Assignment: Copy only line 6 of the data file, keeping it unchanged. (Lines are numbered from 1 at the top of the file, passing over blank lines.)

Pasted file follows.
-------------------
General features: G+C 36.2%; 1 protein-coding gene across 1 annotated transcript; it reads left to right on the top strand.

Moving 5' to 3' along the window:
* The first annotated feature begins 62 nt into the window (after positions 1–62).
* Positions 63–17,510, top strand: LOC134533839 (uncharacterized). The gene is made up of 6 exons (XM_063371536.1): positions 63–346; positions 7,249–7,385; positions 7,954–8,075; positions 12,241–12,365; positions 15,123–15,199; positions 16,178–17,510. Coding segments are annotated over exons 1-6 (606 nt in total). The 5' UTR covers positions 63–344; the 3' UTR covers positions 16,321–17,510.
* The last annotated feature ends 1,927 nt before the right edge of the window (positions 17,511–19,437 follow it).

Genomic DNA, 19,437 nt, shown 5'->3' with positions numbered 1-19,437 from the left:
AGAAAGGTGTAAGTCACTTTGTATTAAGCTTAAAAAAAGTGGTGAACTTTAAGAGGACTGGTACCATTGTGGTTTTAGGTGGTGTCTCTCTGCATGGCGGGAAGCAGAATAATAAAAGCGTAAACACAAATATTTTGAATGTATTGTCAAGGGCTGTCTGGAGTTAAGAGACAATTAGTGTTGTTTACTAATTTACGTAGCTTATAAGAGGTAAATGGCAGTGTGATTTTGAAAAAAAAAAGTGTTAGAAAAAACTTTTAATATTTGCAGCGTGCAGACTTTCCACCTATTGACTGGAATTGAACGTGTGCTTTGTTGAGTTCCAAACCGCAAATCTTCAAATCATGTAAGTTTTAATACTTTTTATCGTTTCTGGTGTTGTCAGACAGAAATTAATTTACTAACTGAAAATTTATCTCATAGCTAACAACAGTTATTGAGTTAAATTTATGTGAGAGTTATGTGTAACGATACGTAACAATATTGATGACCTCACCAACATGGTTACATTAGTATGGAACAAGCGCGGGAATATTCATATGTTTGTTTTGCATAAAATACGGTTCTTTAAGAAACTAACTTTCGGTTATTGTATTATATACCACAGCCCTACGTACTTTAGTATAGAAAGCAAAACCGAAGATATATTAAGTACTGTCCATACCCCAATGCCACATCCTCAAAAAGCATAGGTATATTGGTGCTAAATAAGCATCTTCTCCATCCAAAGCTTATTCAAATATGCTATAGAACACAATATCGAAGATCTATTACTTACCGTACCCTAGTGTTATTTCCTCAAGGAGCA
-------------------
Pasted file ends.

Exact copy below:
Genomic DNA, 19,437 nt, shown 5'->3' with positions numbered 1-19,437 from the left: